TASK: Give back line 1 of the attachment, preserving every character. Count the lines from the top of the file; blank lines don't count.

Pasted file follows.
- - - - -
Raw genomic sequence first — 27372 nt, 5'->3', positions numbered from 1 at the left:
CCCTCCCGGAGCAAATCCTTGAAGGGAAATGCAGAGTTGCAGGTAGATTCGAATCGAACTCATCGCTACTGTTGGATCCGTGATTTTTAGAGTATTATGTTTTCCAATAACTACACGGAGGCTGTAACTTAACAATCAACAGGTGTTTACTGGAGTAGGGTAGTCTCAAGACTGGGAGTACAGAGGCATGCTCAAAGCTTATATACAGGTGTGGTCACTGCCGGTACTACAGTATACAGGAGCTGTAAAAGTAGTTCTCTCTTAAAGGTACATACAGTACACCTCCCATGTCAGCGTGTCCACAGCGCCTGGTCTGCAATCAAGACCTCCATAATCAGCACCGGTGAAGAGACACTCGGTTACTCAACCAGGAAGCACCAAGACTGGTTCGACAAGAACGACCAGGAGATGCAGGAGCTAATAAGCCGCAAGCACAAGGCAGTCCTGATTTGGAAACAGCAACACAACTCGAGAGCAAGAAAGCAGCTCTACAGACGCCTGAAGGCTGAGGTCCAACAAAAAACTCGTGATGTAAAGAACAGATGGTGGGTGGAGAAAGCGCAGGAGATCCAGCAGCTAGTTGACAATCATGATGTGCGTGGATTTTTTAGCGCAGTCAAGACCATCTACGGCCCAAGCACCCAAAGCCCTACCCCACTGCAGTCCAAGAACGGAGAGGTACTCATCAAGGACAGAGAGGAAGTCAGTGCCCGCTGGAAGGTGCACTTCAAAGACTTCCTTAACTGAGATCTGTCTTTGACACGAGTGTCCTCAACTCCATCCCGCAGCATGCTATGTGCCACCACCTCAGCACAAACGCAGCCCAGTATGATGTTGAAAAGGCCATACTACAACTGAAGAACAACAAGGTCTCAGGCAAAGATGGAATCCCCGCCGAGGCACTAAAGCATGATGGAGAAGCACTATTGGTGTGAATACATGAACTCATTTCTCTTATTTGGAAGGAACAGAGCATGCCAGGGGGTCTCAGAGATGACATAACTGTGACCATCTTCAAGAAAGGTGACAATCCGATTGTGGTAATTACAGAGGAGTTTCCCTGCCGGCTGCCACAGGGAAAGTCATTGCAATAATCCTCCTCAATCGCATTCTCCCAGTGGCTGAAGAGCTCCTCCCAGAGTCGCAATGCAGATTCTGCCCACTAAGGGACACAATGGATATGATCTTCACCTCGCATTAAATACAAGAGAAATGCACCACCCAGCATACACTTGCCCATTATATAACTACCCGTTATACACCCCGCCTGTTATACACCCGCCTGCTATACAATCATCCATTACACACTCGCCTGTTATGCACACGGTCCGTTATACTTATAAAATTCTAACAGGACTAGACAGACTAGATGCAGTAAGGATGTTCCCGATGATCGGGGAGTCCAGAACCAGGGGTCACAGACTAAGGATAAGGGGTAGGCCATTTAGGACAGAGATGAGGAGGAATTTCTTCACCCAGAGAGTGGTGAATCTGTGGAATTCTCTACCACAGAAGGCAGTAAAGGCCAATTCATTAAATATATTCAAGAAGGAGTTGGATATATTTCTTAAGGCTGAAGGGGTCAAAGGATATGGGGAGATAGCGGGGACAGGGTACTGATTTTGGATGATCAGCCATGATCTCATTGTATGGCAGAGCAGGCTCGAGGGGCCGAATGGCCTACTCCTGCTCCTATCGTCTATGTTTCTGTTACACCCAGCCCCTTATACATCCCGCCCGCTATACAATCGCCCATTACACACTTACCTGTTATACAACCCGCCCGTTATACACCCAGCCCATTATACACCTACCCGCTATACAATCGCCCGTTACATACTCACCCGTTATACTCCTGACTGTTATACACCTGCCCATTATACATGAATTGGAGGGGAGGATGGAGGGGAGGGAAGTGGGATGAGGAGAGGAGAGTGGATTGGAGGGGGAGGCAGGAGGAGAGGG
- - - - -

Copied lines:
Raw genomic sequence first — 27372 nt, 5'->3', positions numbered from 1 at the left: